The Literature Hub
Guest reviewed by Cameron Corban
Writer: Frank Miller (w/Klaus Janson & Lynn Varley)
Publisher & Pages: DC Comics
Audience: General. Any fan of Batman-this is a must.
Blurb: It’s been 10 years since the last sighting of Batman in Gotham City. No one knows if he died, was kidnapped or simply disappeared. Society is crumbling in the once great city of Gotham thanks to the new threat of a gang simply known as ‘The Mutants’.
Bruce Wayne, now 55 years old is watching the work he put in fighting crime burn all around him. Hanging up the black cape after the death of Jason Todd (Robin), he has resigned himself to a life of a thrill seeking, close to suicidal, philanthropist.
With Gotham facing new threats, old foes returning and the worlds remaining heroes being used as tools for the White House, Batman is needed now more than ever. The Dark Knight Rises follows Bruce Wayne’s battle with his own mortality, his own moral code and his former friend-Superman.
Highlight: The Batman/Superman fight. The dialogue and tone is perfect-one of DC’s greatest moments in comic history.
Caution: A darker tone makes it one of the more violent stories in Batman’s history.
Highlight: Frank Miller is really the first Batman artist to display Joker and Batman’s relationship as a Yin & Yang system. Perfect for any Batman fan.
Review: This is the story that set the tone for the next 20 years of Batman story telling. Miller turned Batman into the more aggressive crime fighter that hes known for today as opposed to the sometimes campy version that had been previously portrayed.
The Dark Knight Returns challenges everything that Batman stood for up until this point. He has to battle with both his age and his choices of the past as well as deal with the fallout of his original code of ethics.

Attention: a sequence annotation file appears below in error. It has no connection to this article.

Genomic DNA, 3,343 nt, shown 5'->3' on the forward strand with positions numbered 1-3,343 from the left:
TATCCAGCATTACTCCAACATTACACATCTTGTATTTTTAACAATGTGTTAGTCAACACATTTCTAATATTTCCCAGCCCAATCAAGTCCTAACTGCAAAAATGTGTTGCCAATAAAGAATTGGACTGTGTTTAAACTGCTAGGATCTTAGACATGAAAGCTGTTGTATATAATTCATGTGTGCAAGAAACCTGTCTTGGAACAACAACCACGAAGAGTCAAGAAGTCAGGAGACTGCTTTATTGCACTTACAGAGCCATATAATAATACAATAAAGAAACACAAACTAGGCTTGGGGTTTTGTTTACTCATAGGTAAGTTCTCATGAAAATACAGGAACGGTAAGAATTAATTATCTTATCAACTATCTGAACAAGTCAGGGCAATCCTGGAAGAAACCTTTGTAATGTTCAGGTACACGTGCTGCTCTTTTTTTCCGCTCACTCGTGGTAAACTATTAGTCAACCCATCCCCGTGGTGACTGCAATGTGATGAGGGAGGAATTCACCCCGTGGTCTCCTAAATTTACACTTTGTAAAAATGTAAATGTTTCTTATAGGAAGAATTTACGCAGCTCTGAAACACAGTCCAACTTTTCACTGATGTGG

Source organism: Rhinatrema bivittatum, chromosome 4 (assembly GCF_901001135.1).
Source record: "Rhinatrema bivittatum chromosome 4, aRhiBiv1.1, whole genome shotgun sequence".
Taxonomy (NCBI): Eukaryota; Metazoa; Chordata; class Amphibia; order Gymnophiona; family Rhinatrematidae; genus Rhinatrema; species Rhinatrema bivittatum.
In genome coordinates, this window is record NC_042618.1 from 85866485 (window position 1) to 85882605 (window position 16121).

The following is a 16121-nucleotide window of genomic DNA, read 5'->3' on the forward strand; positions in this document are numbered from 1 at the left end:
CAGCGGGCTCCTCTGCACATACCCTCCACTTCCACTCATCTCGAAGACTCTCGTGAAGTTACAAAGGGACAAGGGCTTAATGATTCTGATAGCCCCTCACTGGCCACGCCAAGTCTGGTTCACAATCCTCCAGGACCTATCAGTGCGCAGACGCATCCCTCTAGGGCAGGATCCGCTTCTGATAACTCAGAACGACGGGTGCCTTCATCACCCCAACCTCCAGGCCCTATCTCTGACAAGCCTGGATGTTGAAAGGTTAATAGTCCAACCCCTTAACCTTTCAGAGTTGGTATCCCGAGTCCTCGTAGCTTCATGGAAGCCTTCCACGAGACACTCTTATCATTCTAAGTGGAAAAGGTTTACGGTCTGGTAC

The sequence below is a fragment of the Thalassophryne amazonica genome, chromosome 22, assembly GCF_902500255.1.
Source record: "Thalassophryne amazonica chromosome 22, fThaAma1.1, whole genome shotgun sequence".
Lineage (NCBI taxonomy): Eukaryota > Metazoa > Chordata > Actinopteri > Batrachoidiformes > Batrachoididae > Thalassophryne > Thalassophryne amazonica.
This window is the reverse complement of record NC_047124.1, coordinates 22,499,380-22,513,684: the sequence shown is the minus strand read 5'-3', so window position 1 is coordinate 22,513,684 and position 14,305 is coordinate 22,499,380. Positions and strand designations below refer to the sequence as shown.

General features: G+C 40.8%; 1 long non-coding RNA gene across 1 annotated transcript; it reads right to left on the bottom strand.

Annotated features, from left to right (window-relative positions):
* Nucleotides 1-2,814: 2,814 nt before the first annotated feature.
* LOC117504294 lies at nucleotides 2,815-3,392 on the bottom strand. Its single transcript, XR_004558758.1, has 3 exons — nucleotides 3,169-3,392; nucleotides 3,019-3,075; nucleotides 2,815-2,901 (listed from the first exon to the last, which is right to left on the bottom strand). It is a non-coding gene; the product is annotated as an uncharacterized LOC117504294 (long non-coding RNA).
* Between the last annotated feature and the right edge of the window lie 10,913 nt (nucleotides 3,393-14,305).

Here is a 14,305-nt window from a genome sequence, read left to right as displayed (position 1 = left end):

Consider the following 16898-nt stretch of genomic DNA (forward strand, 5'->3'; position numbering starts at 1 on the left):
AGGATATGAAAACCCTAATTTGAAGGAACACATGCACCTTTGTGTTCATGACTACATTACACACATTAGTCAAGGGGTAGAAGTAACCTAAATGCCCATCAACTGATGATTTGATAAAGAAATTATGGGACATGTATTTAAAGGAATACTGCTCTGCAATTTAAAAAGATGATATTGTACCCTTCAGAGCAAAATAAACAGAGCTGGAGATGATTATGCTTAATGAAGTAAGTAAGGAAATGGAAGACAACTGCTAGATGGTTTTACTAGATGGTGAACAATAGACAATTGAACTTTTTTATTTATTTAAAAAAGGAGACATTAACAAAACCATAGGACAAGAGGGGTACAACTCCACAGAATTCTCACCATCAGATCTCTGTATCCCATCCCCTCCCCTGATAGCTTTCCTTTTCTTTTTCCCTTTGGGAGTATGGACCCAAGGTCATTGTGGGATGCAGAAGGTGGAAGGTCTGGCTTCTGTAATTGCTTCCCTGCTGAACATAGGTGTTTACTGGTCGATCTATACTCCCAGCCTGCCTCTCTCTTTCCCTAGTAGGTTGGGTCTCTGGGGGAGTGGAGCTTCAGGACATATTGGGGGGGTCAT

This is a must read for any comic fan, no matter if you’re a DC fan or not. The illustrations lend subtle details to the story at hand with uncomplicated panels but vivid imagery such as a scene that depicts Jim Gordon sitting on his bed, mulling over his current situation. His wife lays in bed asleep, the sheet askew while Jim’s side of the bed is uncreased and untouched. A beautiful little hint that he hasn’t even attempted sleep, adding an additional layer to not only the dialogue in that panel but the story as a whole.
The concept of a fight between DC’s two top characters of Superman and Batman had not been properly looked into until this stage. Two icons clashing it out, one a mere man while one was depicted as a God, the right hand man of the United States President.
The basis of the fight in fact is used in the recent DC Film Batman v Superman: Dawn of Justice. It’s that good and Miller & Co do both characters great justice in the fight and include one hell of a finishing line from Batman to Superman.
Story Rating: 4.5/5 The story is unique; it offers an alternative look into how the death of Jason Todd had long term ramifications to Bruce Wayne and gives us a glance of how much one man can influence an entire city when he disappears. One of the best DC stories you’ll find. Its ahead of its time and really shaped the next couple of decades for Batman.
Illustrations Rating: 4/5 Not overly complicated but lends a dark tone of mystery to the Batman character. Did exactly what it needed to-make Batman ‘cool’ again to a new generation of Bat-fans.
Overall Rating: 4/5 It’s hard to find a comic book that can be picked up and enjoyed by both hardcore comic fans and the casual movie goer who may be reading a comic for the first time. A must for anyone to read.